U.S. E&Ps Flying Blind: Lack of 2018 Oil Hedging Leaves Production Vulnerable

As U.S. oil production growth appears to be heavily weighted to the back half of 2017, how much cash producers can secure for those barrels will be a major factor in whether lofty production targets can be maintained into 2018. That’s where hedging comes in. Hedges on oil and gas production help E&Ps lock in pricing for their future volumes, taking out much of the price risk from selling into spot markets. However, activity has been light as of 2Q, and the lack of 2018 oil hedging leaves production vulnerable.

There are plenty of factors that drive producers to hedge. E&Ps have looked to insulate cash flow amid plans for rapid production growth, like we’ve seen in the Permian and Northeast. High leverage is another factor driving hedging decisions, as operators look to protect their balance sheets from price swings and give greater certainty to creditors that interest payments can be met. Additionally, commitments with pipelines for takeaway capacity can drive hedging decisions, mainly for natural gas production.

2017 hedge books have largely been set in stone since 4Q16 after the announcement of OPEC-led production cuts spurred a price rally and rapid build-out of U.S. E&P hedge positions. With 44% of oil volumes hedged for the remainder of the year, short-term price swings aren’t likely to curb production activity in 2017. Looking ahead to 2018, however, it is valuable to look at how hedging has changed year-over-year.

The chart below shows the percentage of 2018 oil production that 20 independent E&Ps have hedged as of 2Q17 compared to 2017 oil hedges as of 2Q16. Some producers like Concho, PDC, and Encana have consistently hedged their oil production year-to-year. Numerous producers like Newfield, Pioneer, Noble, and Whiting have significantly smaller hedging positions for next year’s production.

With so much volume still unhedged, 2018 production targets are vulnerable. The 20-E&P sample showed that just 11% of consensus oil production is hedged for 2018 and a third of natural gas volumes. This is up from about 8% of oil and 25% of gas volumes as of 1Q. Relatively low hedging activity for 2018 isn’t a surprise, as spot pricing averaged $46.70/bbl, but producers are likely to increase their hedged volumes with oil prices now hovering around $50. The extent to which E&Ps lock in pricing on 2018 production throughout 3Q will be very important as the global conversation begins to shift from “How balanced are oil markets?” to “What effect will expiring OPEC production cuts have on any balance achieved to date?”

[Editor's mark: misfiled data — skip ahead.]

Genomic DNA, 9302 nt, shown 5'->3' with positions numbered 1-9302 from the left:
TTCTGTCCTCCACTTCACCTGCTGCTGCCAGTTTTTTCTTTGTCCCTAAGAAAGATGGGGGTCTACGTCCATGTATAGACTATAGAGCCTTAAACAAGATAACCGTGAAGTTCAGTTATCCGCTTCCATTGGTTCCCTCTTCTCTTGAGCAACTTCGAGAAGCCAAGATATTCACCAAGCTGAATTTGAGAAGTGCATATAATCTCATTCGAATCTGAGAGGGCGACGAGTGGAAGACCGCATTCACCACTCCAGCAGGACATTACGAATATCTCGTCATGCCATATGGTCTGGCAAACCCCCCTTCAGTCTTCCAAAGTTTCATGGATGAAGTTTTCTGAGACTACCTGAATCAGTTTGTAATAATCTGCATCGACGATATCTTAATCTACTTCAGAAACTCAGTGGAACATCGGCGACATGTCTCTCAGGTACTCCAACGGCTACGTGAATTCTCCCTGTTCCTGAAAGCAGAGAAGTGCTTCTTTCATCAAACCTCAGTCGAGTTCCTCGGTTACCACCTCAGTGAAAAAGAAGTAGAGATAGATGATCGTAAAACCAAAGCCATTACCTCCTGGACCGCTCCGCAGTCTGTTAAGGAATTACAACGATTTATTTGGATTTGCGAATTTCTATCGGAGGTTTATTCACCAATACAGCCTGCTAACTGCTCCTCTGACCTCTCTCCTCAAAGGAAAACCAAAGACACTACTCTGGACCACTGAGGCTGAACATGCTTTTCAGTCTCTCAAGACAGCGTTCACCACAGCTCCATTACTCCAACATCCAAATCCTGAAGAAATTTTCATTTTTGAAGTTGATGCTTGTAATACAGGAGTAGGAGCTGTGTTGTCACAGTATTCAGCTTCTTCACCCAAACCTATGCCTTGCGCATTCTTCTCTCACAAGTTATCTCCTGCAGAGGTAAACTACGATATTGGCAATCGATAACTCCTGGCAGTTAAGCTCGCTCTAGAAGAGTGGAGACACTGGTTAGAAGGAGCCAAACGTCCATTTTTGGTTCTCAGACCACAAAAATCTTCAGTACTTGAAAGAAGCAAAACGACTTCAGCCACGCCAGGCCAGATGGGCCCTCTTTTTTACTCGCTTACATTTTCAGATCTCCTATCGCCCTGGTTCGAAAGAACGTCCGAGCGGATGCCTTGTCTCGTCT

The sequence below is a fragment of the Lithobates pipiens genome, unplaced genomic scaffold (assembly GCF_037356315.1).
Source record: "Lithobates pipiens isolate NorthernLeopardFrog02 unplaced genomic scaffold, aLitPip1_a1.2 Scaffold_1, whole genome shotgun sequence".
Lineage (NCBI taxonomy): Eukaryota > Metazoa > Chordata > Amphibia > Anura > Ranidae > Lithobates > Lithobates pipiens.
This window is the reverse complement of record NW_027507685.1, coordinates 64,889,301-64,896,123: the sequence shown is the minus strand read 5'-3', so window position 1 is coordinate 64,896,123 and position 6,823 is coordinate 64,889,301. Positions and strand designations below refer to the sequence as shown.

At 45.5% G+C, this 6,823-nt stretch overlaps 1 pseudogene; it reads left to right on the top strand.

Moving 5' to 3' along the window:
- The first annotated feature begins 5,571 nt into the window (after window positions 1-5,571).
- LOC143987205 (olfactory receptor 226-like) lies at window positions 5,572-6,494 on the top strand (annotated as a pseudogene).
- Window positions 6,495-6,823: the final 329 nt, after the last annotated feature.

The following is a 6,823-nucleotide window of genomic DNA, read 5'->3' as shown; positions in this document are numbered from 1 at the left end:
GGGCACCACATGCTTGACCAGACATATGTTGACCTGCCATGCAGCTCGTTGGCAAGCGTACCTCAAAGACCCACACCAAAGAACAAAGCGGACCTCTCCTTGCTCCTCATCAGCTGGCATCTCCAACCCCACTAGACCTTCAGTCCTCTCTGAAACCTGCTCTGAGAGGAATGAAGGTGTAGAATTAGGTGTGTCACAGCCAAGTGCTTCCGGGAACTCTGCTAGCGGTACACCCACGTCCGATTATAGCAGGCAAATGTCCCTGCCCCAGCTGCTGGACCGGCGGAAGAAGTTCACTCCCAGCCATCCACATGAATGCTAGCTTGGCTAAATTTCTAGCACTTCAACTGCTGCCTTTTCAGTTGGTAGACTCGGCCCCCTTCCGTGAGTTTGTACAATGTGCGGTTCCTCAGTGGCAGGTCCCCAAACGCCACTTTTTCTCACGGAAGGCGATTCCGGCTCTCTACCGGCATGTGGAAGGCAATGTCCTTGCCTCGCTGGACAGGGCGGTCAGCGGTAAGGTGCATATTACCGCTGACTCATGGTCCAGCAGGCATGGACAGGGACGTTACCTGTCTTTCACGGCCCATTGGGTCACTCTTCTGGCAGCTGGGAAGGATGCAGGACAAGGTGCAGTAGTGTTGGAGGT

The chart below shows the comparison of hedged and unhedged oil production in 2018 for 20 independent E&Ps as of June 30. Almost 345 Mb/d of oil and 9.6 Bcf/d of natural gas are hedged in 2018, compared to more than 1,200 Mb/d and 14.5 Bcf/d for the remainder of 2017.

In our Oil Market Outlook, BTU Analytics forecasts that WTI prices will remain below $50/bbl into 2018, so producers’ opportunities to lock in 2018 volumes isn’t necessarily expected to improve the longer they wait. Conversely, as operators have highlighted capex flexibility and operating within cash flow in 2Q earnings calls, a lack of hedging activity may signal that they are willing to respond if prices fall. For a deep dive into our U.S. production forecast and a closer look at hedging, see the latest edition of our Upstream Outlook, published earlier today.

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Matt Hagerty is a Senior Energy Analyst at BTU Analytics, leading the publication of BTU’s Oil Market Outlook, where he forecasts crude pricing and global crude balances, as well as managing the Upstream Outlook, BTU Analytics’ flagship product focusing on oil, natural gas, and NGL production forecasts. He also is or was previously responsible for overseeing oil and gas production forecasts out of Texas, the Williston Basin, Rockies and Louisiana. Prior to joining BTU, he was an energy research associate at Bloomberg Intelligence. Matt holds a B.S. in Finance from Tulane University.

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